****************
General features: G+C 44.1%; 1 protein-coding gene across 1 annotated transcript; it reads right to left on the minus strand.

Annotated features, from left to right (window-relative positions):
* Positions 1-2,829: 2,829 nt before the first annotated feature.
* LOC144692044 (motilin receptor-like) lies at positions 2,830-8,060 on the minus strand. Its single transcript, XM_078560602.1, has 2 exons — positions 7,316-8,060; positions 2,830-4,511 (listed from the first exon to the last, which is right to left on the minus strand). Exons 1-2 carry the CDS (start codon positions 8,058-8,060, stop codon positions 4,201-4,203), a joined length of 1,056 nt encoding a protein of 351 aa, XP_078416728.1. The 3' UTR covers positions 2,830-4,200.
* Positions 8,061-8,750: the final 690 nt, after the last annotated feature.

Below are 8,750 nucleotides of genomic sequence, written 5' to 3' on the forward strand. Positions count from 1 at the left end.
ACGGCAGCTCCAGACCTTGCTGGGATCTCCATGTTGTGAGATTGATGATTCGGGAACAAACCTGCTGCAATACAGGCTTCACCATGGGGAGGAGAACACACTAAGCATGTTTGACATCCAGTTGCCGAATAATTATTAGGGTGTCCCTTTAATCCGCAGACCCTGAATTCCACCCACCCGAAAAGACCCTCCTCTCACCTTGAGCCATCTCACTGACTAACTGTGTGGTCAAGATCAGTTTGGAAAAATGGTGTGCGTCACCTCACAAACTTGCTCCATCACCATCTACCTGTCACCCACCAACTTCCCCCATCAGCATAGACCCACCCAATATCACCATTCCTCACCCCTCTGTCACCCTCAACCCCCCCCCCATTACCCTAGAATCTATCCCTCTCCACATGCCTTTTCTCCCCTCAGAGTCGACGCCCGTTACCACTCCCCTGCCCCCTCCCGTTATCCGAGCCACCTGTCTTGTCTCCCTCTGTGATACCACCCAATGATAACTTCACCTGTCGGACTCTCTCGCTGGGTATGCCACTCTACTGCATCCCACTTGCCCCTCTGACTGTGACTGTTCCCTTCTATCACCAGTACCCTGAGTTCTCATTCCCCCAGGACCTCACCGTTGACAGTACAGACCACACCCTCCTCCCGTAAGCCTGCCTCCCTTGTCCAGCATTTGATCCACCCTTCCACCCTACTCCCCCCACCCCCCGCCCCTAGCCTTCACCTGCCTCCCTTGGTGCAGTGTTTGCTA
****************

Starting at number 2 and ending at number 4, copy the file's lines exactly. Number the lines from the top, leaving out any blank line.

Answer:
Annotated features, from left to right (window-relative positions):
* Positions 1-2,829: 2,829 nt before the first annotated feature.
* LOC144692044 (motilin receptor-like) lies at positions 2,830-8,060 on the minus strand. Its single transcript, XM_078560602.1, has 2 exons — positions 7,316-8,060; positions 2,830-4,511 (listed from the first exon to the last, which is right to left on the minus strand). Exons 1-2 carry the CDS (start codon positions 8,058-8,060, stop codon positions 4,201-4,203), a joined length of 1,056 nt encoding a protein of 351 aa, XP_078416728.1. The 3' UTR covers positions 2,830-4,200.